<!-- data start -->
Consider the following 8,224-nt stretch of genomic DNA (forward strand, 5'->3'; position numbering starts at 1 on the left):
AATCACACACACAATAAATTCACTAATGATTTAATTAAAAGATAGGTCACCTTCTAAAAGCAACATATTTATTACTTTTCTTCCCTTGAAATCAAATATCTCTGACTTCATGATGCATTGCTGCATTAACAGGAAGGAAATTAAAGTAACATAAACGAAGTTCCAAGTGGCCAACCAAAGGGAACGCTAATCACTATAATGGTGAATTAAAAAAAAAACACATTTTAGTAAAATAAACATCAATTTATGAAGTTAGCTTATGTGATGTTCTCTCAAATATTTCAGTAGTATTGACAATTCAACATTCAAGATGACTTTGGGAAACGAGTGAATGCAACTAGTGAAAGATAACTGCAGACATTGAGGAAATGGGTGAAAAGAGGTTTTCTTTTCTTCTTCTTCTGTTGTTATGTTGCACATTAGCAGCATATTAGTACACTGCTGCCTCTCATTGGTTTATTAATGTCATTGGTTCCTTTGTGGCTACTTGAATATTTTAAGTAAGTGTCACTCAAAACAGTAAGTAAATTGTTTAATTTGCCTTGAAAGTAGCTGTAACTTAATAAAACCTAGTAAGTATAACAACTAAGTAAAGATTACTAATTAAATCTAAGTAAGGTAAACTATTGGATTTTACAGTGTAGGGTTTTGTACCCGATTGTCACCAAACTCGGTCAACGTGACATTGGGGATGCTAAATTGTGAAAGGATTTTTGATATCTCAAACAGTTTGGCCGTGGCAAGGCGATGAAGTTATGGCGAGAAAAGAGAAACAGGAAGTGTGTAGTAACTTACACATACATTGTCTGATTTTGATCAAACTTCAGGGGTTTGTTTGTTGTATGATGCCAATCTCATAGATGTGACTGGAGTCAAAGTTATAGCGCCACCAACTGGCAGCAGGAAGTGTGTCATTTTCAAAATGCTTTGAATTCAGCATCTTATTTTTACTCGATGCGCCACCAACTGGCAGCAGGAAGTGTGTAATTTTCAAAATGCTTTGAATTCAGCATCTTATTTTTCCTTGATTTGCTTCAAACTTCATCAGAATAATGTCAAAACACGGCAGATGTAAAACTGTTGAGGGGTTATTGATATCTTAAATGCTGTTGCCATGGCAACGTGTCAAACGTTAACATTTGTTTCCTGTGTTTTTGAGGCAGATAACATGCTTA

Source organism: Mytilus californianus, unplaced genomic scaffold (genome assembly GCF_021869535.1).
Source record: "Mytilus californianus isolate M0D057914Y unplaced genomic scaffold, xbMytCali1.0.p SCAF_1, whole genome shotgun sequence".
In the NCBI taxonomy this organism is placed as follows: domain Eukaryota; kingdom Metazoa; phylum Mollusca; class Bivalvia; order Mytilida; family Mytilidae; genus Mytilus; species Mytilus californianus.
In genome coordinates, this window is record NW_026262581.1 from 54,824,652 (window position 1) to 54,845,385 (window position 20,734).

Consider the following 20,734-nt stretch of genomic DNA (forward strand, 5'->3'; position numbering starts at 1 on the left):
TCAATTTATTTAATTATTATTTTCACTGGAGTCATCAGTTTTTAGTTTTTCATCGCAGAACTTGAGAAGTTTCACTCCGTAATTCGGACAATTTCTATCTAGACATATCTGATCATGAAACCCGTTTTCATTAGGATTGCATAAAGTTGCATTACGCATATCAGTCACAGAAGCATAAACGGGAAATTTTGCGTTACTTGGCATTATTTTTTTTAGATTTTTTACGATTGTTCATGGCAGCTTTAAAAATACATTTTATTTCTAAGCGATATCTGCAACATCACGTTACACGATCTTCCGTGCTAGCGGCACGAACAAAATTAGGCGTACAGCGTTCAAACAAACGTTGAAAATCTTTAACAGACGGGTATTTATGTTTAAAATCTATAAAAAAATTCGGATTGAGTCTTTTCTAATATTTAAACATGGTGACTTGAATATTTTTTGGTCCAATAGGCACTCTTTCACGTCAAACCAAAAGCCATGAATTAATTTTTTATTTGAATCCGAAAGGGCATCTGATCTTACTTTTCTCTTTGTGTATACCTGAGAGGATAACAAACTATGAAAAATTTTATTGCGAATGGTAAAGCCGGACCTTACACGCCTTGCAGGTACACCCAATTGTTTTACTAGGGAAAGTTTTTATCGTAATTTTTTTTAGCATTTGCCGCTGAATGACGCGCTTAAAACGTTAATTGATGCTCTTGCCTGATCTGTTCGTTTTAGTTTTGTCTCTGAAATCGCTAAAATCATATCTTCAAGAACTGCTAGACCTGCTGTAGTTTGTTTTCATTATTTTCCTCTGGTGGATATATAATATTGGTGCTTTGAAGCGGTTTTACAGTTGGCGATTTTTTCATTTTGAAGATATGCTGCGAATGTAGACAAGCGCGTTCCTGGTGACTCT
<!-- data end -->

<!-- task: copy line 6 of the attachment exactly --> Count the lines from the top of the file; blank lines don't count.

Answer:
In genome coordinates, this window is record NW_026262581.1 from 54,824,652 (window position 1) to 54,845,385 (window position 20,734).